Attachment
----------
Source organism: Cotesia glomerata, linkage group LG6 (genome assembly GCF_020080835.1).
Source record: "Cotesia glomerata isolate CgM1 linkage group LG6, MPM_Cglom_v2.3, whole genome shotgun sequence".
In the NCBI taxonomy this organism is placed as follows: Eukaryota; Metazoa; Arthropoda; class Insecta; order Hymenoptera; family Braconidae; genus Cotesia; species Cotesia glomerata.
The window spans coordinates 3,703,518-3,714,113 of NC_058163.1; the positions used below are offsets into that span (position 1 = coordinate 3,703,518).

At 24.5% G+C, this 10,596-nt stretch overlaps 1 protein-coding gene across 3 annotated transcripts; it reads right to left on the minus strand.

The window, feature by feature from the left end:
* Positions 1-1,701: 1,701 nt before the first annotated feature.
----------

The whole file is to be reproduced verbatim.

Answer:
Source organism: Cotesia glomerata, linkage group LG6 (genome assembly GCF_020080835.1).
Source record: "Cotesia glomerata isolate CgM1 linkage group LG6, MPM_Cglom_v2.3, whole genome shotgun sequence".
In the NCBI taxonomy this organism is placed as follows: Eukaryota; Metazoa; Arthropoda; class Insecta; order Hymenoptera; family Braconidae; genus Cotesia; species Cotesia glomerata.
The window spans coordinates 3,703,518-3,714,113 of NC_058163.1; the positions used below are offsets into that span (position 1 = coordinate 3,703,518).

At 24.5% G+C, this 10,596-nt stretch overlaps 1 protein-coding gene across 3 annotated transcripts; it reads right to left on the minus strand.

The window, feature by feature from the left end:
* Positions 1-1,701: 1,701 nt before the first annotated feature.